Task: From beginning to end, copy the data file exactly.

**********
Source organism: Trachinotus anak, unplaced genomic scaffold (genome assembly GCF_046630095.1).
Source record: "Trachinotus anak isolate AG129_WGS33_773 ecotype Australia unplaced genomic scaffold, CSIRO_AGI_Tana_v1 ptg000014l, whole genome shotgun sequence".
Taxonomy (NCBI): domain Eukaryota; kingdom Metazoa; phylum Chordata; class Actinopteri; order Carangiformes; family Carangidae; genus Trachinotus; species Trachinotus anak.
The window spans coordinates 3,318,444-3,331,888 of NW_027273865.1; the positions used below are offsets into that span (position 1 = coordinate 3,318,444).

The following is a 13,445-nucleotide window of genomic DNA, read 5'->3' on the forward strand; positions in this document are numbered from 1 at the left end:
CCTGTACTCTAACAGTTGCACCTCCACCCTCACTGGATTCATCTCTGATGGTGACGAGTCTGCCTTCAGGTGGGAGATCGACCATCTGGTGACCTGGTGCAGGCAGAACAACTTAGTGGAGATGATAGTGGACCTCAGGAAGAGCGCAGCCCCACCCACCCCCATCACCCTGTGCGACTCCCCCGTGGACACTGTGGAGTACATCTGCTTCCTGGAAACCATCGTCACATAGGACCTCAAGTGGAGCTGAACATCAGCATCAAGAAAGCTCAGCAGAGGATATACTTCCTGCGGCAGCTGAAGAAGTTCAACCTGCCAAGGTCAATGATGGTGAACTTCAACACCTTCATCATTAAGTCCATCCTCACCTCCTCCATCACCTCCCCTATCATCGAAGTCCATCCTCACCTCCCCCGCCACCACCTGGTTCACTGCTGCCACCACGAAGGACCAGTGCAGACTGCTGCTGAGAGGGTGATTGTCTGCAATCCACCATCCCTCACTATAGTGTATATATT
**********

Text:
Source organism: Trachinotus anak, unplaced genomic scaffold (genome assembly GCF_046630095.1).
Source record: "Trachinotus anak isolate AG129_WGS33_773 ecotype Australia unplaced genomic scaffold, CSIRO_AGI_Tana_v1 ptg000014l, whole genome shotgun sequence".
Taxonomy (NCBI): domain Eukaryota; kingdom Metazoa; phylum Chordata; class Actinopteri; order Carangiformes; family Carangidae; genus Trachinotus; species Trachinotus anak.
The window spans coordinates 3,318,444-3,331,888 of NW_027273865.1; the positions used below are offsets into that span (position 1 = coordinate 3,318,444).

The following is a 13,445-nucleotide window of genomic DNA, read 5'->3' on the forward strand; positions in this document are numbered from 1 at the left end:
CCTGTACTCTAACAGTTGCACCTCCACCCTCACTGGATTCATCTCTGATGGTGACGAGTCTGCCTTCAGGTGGGAGATCGACCATCTGGTGACCTGGTGCAGGCAGAACAACTTAGTGGAGATGATAGTGGACCTCAGGAAGAGCGCAGCCCCACCCACCCCCATCACCCTGTGCGACTCCCCCGTGGACACTGTGGAGTACATCTGCTTCCTGGAAACCATCGTCACATAGGACCTCAAGTGGAGCTGAACATCAGCATCAAGAAAGCTCAGCAGAGGATATACTTCCTGCGGCAGCTGAAGAAGTTCAACCTGCCAAGGTCAATGATGGTGAACTTCAACACCTTCATCATTAAGTCCATCCTCACCTCCTCCATCACCTCCCCTATCATCGAAGTCCATCCTCACCTCCCCCGCCACCACCTGGTTCACTGCTGCCACCACGAAGGACCAGTGCAGACTGCTGCTGAGAGGGTGATTGTCTGCAATCCACCATCCCTCACTATAGTGTATATATT